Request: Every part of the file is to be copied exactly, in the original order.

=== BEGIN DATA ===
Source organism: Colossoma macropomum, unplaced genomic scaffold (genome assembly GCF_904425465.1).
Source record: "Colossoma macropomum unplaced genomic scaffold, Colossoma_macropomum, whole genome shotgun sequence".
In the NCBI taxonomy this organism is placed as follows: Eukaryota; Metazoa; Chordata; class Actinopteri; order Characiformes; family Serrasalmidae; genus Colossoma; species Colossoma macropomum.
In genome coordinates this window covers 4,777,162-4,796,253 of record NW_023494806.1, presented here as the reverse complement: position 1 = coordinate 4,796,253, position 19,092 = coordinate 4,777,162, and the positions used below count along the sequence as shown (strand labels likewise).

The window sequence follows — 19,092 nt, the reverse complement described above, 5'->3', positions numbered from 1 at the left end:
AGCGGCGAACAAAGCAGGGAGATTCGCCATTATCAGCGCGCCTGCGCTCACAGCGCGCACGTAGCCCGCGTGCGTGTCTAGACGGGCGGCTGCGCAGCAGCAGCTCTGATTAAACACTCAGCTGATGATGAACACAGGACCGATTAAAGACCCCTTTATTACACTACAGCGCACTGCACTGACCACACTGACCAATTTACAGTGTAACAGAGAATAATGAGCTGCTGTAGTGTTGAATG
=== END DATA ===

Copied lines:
Source organism: Colossoma macropomum, unplaced genomic scaffold (genome assembly GCF_904425465.1).
Source record: "Colossoma macropomum unplaced genomic scaffold, Colossoma_macropomum, whole genome shotgun sequence".
In the NCBI taxonomy this organism is placed as follows: Eukaryota; Metazoa; Chordata; class Actinopteri; order Characiformes; family Serrasalmidae; genus Colossoma; species Colossoma macropomum.
In genome coordinates this window covers 4,777,162-4,796,253 of record NW_023494806.1, presented here as the reverse complement: position 1 = coordinate 4,796,253, position 19,092 = coordinate 4,777,162, and the positions used below count along the sequence as shown (strand labels likewise).

The window sequence follows — 19,092 nt, the reverse complement described above, 5'->3', positions numbered from 1 at the left end:
AGCGGCGAACAAAGCAGGGAGATTCGCCATTATCAGCGCGCCTGCGCTCACAGCGCGCACGTAGCCCGCGTGCGTGTCTAGACGGGCGGCTGCGCAGCAGCAGCTCTGATTAAACACTCAGCTGATGATGAACACAGGACCGATTAAAGACCCCTTTATTACACTACAGCGCACTGCACTGACCACACTGACCAATTTACAGTGTAACAGAGAATAATGAGCTGCTGTAGTGTTGAATG